Group celebrates 10 years of helping troops overseas
By Mike Nolan email@example.com August 10, 2013 9:31PM
Debbie Smothers, one of the founders of Operation Care Package, talks with guests Saturday at an annual block party for volunteers and military veterans in Joliet. | Mike Nolan~Sun-Times Media.
Updated: August 12, 2013 3:50PM
It started out small, with Debbie Smothers and her friends Debbie Durawa and Pat Curran— all of whom had family members serving in the military overseas — collecting a few goodies and mailing them to troops based far from home.
A decade later, the organization they helped organize, Operation Care Package, doesn’t see any slowing in the demand for what it ships overseas — more than 150 boxes each week — even as U.S. military operations in Iraq and Afghanistan are being scaled back.
In fact, names of troops being added to the ever-growing list of military personnel getting care packages is growing as fast as ever, Smothers said.
“People think the war is winding down and there’s less of a need,” Smothers said. “They are closing the PXs and guys don’t have access to anything
To thank volunteers who help collect and package items such as sunscreen, beef jerky, toiletries, DVDs and the color comics from the Sunday paper, Smothers holds a party at her Joliet home.
Celebrating 10 years of helping bring a taste of home to troops overseas, this year’s event was a bit bigger, with tents filling most of the block, and visits from state Rep. Larry Walsh Jr. (D-Joliet) and Sen. Patrick McGuire (D-Crest Hill), both of whom presented to Smothers certificates of appreciation from their respective chambers.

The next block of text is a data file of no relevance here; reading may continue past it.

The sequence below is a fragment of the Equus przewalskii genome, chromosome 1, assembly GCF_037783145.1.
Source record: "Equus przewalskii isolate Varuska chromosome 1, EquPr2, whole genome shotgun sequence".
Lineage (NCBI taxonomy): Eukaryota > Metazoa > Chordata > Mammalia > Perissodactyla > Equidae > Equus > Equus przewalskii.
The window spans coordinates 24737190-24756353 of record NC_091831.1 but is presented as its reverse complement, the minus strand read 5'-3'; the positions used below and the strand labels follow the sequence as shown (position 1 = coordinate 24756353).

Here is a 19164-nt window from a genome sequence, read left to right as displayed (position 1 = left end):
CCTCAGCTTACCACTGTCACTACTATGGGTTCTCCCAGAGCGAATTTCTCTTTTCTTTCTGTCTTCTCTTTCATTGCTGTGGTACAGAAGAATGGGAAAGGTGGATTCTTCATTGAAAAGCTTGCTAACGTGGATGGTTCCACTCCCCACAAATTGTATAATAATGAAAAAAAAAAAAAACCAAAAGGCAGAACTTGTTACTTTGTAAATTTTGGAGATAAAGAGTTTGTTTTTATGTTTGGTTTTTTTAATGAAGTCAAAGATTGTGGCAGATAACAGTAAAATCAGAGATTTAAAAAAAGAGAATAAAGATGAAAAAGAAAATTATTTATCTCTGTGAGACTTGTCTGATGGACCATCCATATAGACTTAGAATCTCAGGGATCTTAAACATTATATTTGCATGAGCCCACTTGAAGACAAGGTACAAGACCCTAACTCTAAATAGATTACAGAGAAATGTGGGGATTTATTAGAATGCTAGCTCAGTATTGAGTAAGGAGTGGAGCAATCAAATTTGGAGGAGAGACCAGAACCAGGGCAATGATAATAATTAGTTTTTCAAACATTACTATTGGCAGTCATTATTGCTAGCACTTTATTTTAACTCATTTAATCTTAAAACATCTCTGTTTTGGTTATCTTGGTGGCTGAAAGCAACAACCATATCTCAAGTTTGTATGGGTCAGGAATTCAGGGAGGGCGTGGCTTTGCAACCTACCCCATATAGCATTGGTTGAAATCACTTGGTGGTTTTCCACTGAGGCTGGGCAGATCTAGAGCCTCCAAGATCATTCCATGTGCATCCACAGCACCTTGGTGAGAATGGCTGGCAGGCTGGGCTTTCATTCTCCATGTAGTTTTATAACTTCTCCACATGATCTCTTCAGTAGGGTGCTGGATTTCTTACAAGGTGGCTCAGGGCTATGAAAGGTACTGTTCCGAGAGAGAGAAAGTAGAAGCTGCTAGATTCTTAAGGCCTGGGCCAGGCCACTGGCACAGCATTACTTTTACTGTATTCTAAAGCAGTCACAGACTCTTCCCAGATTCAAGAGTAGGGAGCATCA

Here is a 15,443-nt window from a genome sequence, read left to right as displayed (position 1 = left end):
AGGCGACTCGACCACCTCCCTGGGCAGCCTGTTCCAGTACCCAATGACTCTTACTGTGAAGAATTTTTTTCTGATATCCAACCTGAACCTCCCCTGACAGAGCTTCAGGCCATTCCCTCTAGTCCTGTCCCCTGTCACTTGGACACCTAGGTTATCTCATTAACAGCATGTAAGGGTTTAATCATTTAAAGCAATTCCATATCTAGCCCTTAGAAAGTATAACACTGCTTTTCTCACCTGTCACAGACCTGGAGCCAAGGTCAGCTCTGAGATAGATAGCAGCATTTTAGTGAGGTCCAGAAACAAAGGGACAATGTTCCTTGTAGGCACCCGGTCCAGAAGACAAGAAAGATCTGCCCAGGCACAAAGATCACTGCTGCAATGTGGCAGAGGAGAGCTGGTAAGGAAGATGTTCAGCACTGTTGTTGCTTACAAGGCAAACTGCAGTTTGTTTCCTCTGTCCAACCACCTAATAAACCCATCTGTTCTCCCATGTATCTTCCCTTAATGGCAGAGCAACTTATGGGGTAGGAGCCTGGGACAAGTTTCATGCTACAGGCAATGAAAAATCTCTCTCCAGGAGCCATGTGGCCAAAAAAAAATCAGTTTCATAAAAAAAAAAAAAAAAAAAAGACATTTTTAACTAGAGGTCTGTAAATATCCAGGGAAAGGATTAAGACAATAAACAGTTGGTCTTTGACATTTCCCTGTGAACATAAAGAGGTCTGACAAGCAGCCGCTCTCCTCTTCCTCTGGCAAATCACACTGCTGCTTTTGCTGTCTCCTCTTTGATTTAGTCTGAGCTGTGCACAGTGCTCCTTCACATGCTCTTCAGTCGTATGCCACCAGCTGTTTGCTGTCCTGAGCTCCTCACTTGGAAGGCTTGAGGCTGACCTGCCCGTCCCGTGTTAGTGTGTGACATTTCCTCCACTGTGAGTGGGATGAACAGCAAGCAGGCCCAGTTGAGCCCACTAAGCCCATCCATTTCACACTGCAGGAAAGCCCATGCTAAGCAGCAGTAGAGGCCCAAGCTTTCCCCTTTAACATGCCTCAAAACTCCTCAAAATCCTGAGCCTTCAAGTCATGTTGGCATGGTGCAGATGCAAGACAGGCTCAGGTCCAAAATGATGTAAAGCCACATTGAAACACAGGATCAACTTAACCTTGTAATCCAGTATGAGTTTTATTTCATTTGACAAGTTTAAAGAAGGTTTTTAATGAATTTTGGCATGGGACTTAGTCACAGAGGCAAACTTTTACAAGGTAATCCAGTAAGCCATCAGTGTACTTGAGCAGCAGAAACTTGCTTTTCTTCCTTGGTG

McGuire told Smothers the Senate recognized Operation Care Package for ensuring that “no deployed hero goes without mail and supplies.”
More than 2,000 pounds a week — with a postage bill of $2,500 — gets boxed up and sent out. The job of collecting donations never ends, said Smothers, whose other full-time job is working as a flagger for P.T. Ferro Construction in Joliet.
“It’s nonstop, it’s always nonstop,” she said.
There are big donations — a semi truck filled with skin moisturizer recently arrived — but most of what’s gathered “comes from people doing collections at schools, churches and small businesses,” Smothers said.
The group already is prepping for its big Christmas push, which each year aims to send boxes — along with a handmade Christmas stocking — to 10,000 troops. Boxes will mailed starting the day after Thanksgiving, Smothers said.
“Somehow we’ve always reached our goal,” she said.
For the first two years they operated from Smothers’ home, but since 2005 Operation Care Package has had the free use of space at the Will County Farm Bureau’s offices, although it’s getting a little cramped because demand hasn’t abated, Cindy Eaton, a longtime volunteer said.
She’s been with the nonprofit since shortly after it was established, and several of her family members volunteer, including her four daughters, mom and sister. Volunteers, including members of area American Legion and Veterans of Foreign Wars posts, gather each Wednesday to package boxes.
“We couldn’t get by without all our volunteers,” said Eaton, of Lockport. “That’s how we have what we have.”
Debbie Teague has also volunteered with Operation Care Package since the early days. She was a teacher at Joliet’s St. Joseph School, since closed, where students regularly collected items for the packages. Teague has a son and daughter-in-law in the Air Force.
Student collections “lasted the whole (school) year,” she said.
Donna Voight has spent four years volunteering, noting she has several family members who over the years have served in the military. Her daughter, Heather, also volunteers.
“I wanted something to do and this is near and dear to my heart,” the Joliet resident said of what prompted her to join the group.
Voight said that while volunteers are always busy with helping put together care packages, the pace will intensify in a few months.
“After Thanksgiving, we meet six or seven days a week,” she said. “We’ll do maybe 475 boxes a day.”
She said she doesn’t see the need for what Operation Care Package does going away anytime soon.
“As long as there are servicemen and servicewomen who need (what we provide), we will send it,” Voight said.